Matt Korda and Hans Kristensen with the Federation of American Scientists have tracked down what appears to be a near Hami, Xinjiang.  Aaron, Jeffrey, and Scott gather up to discuss the rapidly increasing number of missile silos, what this means for the shell game theory, how many missiles and warheads could be in the PLARF's ICBM arsenal, and how China strategically responds to U.S. ballistic missile defenses.  Links of Note: Our first episode on the first field of silos: Support us over at !

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I Sing of Arms and the Man show art I Sing of Arms and the Man

Arms Control Wonk

American weapons systems need better names. Tom Karako, Director of the Missile Defense Project at the Center for Strategic and International Studies, joins Jeffrey to talk about just what it is that inspires soldiers: Legendary, heroic, and historical names, not descriptive acronyms and jargon. What, are ALCM and JASSM not as sexy as Hades or Pluton? Tom explains his philosophical and classical background, and the inspiration for his article in about giving U.S. weapons systems respectable names more befitting of their purpose.  Support us over at !

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Nuclear Silos in the Chinese Desert show art Nuclear Silos in the Chinese Desert

Arms Control Wonk

Decker Eveleth and Jeffrey Lewis's team at CNS out in the deserts of China. That's the largest expansion of PRC silos in history, by far, but it isn't totally clear what is going on, and whether each of these Bouncy Castles of Death represents a new missile or if there are some decoys in the mix... Aaron and Jeffrey discuss how Decker found these silos out in the middle of the desert, whether each silo has its own missile or if this is a Shell Game with empty silos and decoys, and how this is going to impact arms control incentives in the very near future.    Further Reading:...

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The Space Launch Simorgh-asbord show art The Space Launch Simorgh-asbord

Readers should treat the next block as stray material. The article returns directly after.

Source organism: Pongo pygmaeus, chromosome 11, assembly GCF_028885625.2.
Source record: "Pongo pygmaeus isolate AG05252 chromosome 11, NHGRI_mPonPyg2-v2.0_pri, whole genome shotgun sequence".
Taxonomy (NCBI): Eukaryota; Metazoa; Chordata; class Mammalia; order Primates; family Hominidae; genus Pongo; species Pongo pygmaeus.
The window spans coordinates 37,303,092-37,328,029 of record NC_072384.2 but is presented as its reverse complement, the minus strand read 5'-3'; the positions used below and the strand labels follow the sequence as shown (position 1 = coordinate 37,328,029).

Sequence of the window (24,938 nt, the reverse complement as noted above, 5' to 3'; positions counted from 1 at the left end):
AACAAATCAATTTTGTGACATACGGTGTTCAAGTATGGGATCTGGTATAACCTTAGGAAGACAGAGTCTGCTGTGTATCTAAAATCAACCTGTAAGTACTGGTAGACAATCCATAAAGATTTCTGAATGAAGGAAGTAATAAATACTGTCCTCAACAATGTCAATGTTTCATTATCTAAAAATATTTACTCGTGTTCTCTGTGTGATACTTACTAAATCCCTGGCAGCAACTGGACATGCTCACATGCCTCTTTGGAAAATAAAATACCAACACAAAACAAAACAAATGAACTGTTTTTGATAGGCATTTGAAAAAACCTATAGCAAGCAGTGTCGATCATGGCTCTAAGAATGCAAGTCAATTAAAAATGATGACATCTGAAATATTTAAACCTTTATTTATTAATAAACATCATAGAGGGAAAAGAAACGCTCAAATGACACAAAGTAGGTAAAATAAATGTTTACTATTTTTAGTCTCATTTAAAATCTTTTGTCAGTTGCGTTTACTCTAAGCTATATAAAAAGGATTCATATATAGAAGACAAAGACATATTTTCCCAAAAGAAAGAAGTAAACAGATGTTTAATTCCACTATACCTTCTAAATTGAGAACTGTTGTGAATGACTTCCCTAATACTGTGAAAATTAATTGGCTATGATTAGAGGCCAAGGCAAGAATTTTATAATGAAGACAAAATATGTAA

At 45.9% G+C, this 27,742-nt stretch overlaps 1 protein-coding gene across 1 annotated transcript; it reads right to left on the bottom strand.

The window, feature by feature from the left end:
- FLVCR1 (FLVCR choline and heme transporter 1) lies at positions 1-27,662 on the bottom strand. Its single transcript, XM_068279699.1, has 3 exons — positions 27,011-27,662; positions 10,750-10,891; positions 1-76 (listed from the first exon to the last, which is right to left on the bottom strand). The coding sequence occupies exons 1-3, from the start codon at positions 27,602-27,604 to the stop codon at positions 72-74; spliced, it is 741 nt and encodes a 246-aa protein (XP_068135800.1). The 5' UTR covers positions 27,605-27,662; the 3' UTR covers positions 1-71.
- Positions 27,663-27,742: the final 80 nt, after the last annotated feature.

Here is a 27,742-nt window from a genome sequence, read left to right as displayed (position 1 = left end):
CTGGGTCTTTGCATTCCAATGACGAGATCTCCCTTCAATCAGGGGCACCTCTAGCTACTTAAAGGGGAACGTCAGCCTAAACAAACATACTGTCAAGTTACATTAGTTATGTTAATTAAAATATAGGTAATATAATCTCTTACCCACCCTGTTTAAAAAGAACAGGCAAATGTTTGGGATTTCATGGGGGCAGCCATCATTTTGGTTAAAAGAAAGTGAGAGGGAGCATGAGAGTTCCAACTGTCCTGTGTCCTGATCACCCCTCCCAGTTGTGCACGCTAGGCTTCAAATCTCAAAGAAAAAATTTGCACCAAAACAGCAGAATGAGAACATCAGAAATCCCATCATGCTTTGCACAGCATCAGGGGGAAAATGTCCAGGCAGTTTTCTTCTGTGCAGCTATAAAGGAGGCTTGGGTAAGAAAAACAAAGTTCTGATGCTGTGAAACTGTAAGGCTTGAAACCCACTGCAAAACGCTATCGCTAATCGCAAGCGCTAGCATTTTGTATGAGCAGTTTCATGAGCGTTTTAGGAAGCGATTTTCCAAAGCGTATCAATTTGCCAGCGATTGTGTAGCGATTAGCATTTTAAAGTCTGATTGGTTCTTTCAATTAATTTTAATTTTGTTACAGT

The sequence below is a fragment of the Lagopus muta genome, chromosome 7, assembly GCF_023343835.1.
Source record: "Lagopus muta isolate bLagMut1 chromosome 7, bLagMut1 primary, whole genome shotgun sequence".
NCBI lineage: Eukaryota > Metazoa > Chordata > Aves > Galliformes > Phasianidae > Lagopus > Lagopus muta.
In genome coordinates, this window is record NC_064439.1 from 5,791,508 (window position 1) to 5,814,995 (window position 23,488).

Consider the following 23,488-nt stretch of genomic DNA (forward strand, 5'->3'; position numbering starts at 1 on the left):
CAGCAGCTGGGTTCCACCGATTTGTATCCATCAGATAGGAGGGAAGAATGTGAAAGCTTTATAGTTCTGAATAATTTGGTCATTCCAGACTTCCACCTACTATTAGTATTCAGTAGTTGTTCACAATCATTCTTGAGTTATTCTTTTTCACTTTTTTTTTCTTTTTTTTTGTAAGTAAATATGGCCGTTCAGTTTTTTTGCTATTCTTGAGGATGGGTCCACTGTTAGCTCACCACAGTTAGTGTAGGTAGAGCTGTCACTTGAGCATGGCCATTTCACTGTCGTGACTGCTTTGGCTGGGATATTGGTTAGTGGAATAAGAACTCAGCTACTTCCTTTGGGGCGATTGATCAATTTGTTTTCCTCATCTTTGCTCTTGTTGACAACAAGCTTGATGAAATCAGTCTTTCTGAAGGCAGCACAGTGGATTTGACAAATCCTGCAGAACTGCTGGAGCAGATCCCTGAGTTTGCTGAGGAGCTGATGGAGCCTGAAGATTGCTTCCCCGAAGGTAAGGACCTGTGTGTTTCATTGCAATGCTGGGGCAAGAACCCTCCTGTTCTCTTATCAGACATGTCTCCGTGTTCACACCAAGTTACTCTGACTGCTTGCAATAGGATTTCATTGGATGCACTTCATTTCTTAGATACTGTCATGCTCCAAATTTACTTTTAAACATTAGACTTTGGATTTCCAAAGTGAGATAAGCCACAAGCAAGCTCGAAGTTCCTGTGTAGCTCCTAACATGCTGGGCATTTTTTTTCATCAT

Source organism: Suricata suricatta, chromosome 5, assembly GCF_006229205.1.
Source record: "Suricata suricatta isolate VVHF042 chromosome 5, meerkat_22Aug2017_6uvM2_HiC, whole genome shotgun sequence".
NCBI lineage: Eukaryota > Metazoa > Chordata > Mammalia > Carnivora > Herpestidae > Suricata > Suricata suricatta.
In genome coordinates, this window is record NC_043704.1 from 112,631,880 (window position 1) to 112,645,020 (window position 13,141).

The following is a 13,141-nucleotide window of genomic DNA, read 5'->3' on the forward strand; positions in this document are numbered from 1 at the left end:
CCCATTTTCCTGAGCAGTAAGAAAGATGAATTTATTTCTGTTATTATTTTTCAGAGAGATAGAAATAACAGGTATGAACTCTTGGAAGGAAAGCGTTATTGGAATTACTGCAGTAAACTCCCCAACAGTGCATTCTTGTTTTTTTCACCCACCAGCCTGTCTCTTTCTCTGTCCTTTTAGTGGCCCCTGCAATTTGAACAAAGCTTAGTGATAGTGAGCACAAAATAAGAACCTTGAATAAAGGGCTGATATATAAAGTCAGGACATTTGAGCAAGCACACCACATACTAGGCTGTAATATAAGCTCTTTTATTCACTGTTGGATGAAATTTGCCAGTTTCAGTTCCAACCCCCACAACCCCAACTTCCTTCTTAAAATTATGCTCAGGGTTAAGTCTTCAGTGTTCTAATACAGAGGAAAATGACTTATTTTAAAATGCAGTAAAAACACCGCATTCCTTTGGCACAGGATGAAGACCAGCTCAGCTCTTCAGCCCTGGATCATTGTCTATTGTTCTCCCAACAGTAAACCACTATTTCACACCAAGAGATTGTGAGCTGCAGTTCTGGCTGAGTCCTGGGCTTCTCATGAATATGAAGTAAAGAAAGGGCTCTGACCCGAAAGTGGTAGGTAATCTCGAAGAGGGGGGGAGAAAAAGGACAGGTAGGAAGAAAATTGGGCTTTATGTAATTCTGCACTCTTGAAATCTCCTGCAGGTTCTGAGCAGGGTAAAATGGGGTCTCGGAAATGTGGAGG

Arms Control Wonk

Jeffrey's team is at it again.  This time, they (and Jonathan McDowell!) caught an unannounced (and failed) Iranian space launch attempt and have now caught what appears to be a second unannounced (and failed) Iranian space launch attempt.  The failed launch detection was covered by We're still waiting to hear about that second one though... Jeffrey and Scott walk through Iran's textbook space launch preparations, how Jeffrey's team tracked the preparation and launch, and how one assesses that a rocket flight failed in absence of a big, obvious explosion.   Support us over at !...

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The Relevance of the Nuclear Posture Review show art The Relevance of the Nuclear Posture Review

Arms Control Wonk

Is the Nuclear Posture Review something worth doing, or a massive waste of time and political capital? Jeffrey and Aaron vote "waste." The NPR takes up a ton of time, leaves policy on autopilot during its duration, and burns a ton of bandwidth that could be used for actual reflection and policy change.  But what is more valuable? No Review at all? An Integrated Deterrence Review? The team walks through the pitfalls of the NPR, propose some modest alternatives, and outline a possible alternative mission for the Missile Defense Agency.... Support us over at !

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More Episodes

President Biden has extended New START for five more years. But what are we going to do with those years? How to we actually advance stability?

Aaron and Jeffrey talk about the steps necessary to secure stable, effective arms control treaties, the history of arms control, and the importance of tacking missile defenses alongside offensive systems.

Support us over at Patreon.com/acwpodcast!